Facts You Should Know About Rectal Bleeding

Posted July 5, 2017 from United States

Rectal bleeding generally can refer to any type of bleeding coming out of your anus, though it’s normally assumed to be caused by your rectum or lower colon. The rectum is formed out of the large intestines bottom inches. The bleeding can appear in the bowl of the toilet, in your stools, or even on toilet paper. This blood coming from your rectum might be a bright red color or sometimes it may have a dark maroon color.

Most of the time, patients may be concerned that rectal bleeding is a sign of cancer, although it might only make up one to two percent of all cases. Usually anal fissures and hemorrhoids can be the culprit of the appearance of blood in the toilet, in your stools or on paper, and generally, it is a problem that can be fixed easily with treatment.

Family history and age will definitively matter

If you have a history in your family of cancer in the colon or you are older than thirty years of age, you will first need a colonoscopy procedure. It’s a painless and easy procedure that can rule cancer out, and minimize your worries.

When the doctor discovers a polyp as the reason for the bleeding, it may be removed immediately to prevent the development of cancer.

Patients that are younger than thirty with no history in their family of cancer who experiences obvious bleeding and pain, will need to go for a colonoscopy procedure immediately.

When your stool is hard it may cause bleeding and pain, most of the time it may be due to a tear in your tissues, or an anal fissure. These fissures of the anal might be caused due to anal intercourse, straining, prolonged diarrhea, and chronic constipation.

When you experience bleeding from the rectum that is painless, it can be developed because of constipation, pregnancy, a long trip in the car or with heavy lifting, which generally will imply it is internal hemorrhoids. Everything that might place continuous pressure on your anus’s veins might cause this to develop.

As time goes by, they may get bigger and when you have hard stools, it will scrape them off which then causes bleeding. Although hemorrhoids can cause some problems, they actually are normal veins which enlarge and develop in cushions for the soft tissues that line the muscles in your butt. They create a much stronger seal to prevent gas from escaping as you walk, and helps your continence with about thirty percent.

One solution for two problems with rectal bleeding

By using powdered Metamucil and also drinking plenty of water, it can clear up nearly all your hemorrhoids and anal fissures. The Metamucil will soften, or bulk up your stool and the water can move your stool faster through. This can help you to relax on the toilet with no strain and your stool may be easily disposedwith less bleeding.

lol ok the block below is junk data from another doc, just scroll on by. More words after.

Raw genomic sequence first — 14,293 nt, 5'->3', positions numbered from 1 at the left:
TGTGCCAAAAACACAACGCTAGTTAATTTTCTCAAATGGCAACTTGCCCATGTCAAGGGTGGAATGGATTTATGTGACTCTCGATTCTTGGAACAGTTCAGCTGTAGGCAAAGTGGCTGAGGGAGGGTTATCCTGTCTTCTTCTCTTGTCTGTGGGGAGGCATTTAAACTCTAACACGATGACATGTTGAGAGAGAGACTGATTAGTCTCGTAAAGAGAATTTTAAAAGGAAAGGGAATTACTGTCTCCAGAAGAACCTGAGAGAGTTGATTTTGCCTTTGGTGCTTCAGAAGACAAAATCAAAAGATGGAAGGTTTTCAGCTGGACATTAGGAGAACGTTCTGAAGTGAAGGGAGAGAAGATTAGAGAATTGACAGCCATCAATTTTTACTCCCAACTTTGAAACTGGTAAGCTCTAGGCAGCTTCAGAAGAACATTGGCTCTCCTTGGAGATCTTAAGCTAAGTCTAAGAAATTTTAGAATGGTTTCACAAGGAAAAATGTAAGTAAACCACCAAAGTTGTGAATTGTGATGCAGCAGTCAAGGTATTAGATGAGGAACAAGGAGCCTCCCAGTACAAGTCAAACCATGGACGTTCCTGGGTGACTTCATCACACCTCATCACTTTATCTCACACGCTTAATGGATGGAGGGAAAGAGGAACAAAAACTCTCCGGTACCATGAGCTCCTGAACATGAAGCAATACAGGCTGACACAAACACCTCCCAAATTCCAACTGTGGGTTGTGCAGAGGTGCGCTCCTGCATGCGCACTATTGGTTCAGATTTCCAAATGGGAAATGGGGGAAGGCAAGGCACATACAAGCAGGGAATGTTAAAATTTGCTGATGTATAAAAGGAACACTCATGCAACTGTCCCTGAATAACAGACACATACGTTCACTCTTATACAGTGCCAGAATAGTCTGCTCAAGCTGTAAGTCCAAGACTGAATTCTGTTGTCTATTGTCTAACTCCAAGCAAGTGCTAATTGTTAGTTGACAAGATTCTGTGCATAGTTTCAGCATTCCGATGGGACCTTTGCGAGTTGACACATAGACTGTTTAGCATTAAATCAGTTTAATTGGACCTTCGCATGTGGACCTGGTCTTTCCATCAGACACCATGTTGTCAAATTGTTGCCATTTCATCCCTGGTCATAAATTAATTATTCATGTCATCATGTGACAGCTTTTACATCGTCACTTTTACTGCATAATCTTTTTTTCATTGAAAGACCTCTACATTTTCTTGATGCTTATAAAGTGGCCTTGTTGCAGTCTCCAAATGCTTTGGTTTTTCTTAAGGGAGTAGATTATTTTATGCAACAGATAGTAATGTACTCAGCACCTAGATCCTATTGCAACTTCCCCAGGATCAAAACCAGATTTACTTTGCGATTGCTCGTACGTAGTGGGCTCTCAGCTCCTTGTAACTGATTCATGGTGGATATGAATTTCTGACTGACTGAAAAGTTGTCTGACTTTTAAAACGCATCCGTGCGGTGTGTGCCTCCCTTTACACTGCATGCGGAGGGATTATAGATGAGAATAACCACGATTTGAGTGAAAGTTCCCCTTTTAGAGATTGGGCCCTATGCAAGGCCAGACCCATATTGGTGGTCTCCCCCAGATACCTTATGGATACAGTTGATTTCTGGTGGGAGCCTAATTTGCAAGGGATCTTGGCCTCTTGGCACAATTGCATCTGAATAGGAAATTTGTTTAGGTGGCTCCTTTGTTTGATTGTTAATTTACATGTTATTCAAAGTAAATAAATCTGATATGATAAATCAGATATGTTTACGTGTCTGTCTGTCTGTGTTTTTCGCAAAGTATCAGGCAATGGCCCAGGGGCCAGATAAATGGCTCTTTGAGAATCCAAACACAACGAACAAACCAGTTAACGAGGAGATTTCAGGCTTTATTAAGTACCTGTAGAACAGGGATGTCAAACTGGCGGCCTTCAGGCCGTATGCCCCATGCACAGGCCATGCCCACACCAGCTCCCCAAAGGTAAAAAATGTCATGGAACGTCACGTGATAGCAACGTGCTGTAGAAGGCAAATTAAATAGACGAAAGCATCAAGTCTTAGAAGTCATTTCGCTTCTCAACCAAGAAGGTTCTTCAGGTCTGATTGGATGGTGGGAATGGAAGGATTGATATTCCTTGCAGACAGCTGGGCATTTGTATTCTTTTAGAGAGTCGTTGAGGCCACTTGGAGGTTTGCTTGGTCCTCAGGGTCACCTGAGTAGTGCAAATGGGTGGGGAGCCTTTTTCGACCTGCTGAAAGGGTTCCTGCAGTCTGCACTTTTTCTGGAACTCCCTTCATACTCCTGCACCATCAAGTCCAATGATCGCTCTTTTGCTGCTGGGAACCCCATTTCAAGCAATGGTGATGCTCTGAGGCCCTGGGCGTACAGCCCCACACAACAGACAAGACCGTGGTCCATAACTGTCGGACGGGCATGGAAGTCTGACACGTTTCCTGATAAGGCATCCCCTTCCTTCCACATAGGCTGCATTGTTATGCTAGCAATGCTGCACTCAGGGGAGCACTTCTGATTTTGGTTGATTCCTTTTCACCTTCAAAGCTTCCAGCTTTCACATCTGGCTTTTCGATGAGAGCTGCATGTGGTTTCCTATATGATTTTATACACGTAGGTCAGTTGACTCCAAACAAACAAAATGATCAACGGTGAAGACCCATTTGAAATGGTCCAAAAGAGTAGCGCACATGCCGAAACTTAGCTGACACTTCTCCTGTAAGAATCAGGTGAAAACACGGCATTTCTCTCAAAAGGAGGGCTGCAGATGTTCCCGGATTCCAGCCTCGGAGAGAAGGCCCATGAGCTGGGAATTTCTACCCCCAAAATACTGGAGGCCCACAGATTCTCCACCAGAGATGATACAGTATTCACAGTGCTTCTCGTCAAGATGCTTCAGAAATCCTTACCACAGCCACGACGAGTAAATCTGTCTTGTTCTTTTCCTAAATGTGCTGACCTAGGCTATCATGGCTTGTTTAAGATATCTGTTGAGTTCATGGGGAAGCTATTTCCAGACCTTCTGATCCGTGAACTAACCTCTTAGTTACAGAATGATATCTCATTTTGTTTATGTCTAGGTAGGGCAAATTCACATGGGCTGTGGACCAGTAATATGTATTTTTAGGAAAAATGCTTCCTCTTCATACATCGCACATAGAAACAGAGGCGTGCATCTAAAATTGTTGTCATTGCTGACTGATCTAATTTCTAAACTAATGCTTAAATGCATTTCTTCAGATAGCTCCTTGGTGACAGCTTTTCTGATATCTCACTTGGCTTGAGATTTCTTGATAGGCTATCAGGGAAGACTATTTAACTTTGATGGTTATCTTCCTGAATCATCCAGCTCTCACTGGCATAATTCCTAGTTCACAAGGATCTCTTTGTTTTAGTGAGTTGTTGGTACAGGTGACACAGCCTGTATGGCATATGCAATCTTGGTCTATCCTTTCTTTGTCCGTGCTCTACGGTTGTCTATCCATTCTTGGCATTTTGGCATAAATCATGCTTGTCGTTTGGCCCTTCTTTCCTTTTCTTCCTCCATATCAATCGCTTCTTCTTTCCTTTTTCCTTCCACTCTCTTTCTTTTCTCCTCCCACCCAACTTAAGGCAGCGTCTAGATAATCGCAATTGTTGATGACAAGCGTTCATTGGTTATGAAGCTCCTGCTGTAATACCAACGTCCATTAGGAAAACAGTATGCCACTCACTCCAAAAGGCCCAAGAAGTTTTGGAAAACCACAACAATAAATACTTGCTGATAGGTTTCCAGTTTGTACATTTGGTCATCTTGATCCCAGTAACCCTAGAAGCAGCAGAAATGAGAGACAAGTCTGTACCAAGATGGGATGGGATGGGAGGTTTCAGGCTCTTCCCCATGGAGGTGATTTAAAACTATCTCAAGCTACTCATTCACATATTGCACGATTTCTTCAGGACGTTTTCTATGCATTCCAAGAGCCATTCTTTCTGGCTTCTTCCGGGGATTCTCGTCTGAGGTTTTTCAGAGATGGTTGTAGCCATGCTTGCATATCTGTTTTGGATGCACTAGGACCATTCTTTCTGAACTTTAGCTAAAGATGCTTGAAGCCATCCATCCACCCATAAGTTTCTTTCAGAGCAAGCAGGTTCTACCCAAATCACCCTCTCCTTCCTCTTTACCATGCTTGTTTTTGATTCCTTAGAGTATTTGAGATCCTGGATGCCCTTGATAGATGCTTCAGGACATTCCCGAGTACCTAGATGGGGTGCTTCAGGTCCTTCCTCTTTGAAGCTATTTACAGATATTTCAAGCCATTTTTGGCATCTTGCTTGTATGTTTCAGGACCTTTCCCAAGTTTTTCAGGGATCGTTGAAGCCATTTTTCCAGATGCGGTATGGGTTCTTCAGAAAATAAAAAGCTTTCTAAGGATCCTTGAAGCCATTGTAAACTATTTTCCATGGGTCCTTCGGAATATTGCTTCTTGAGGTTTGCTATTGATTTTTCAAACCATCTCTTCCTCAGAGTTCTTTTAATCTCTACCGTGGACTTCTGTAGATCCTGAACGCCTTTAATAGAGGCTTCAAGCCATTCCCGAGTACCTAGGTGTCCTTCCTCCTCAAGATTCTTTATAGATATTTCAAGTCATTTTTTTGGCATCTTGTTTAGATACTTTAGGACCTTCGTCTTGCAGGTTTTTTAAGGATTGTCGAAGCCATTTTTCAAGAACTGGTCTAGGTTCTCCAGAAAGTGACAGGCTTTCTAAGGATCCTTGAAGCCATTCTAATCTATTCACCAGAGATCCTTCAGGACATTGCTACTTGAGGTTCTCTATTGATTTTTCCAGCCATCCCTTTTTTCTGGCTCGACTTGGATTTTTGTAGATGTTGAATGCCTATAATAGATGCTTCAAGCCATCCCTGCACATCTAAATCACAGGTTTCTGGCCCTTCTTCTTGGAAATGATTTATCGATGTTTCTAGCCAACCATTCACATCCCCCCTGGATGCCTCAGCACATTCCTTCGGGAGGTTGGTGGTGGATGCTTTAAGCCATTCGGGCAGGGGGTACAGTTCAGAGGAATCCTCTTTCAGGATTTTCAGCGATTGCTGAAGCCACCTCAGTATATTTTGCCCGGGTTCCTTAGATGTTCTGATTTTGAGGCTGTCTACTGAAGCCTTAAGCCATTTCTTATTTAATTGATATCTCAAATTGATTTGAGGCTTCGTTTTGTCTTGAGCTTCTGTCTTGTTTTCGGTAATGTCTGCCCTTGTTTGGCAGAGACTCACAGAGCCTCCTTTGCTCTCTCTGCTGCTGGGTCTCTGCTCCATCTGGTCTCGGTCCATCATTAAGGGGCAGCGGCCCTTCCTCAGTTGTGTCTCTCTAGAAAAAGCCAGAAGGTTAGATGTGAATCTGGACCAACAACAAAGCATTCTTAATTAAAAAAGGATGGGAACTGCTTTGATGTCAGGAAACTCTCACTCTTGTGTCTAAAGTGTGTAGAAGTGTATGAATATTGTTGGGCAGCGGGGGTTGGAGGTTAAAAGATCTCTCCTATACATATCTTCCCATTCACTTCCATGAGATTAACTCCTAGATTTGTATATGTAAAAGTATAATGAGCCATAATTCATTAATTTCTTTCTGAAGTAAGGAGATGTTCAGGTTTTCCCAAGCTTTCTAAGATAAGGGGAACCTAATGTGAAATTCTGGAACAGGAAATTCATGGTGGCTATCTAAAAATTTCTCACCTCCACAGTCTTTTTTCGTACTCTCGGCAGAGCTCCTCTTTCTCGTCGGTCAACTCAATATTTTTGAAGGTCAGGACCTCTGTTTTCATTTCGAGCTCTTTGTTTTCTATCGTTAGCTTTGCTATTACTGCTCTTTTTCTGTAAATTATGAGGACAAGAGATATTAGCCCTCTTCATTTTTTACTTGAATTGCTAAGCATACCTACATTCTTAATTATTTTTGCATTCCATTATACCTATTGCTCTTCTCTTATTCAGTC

The good part of using Metamucil for your problems is because it can also help with any related issues of diarrhea, and you can use it whether stools tend to be loose or hard. If you continue to bleed in spite of using water and fiber, or you don’t know of anything that might cause the bleeding, it’s recommended to contact your doctor.

A colonoscopy procedure and evaluation can rule out IBD/inflammatory bowel disease, cancer, polyps, or any problems that might require treatment.

Surgical procedures

There are different surgical procedures that surgeons can use for treating hemorrhoids:

They may use rubber bands to choke your veins, which are known as hemorrhoid banding. It can be performed without any anesthesia in their office.

The other procedure will involve sutures or staples in tying off your veins, and they may perform it in outpatients.

Both procedures work excellent to treat internal hemorrhoids and it’s quite painless.

About rectal bleeding among children

It’s very serious when young children experience rectal bleeding and some of them might actually require hospital admission, as well as an evaluation from a surgeon. This condition is known as intussusceptions, which might occur when a part of their bowel folds into itself. It’s a very common reason for rectal bleeding and intestinal obstruction among children up to the age of three years, but most of the time it will occur in their first year.

The most prominent symptoms will be rectal bleeding, intermittent pain in the abdomen, and vomiting. However, it won’t always be present and that is why hospital admission is so important. The doctor can do an observation and perform imaging tests, and if it’s necessary surgery can be performed immediately.

Comments 1

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Jul 05, 2017
Jul 05, 2017

Dear Ekalman,

Thank you for sharing this. I am so enlightened and will share to others to create awareness.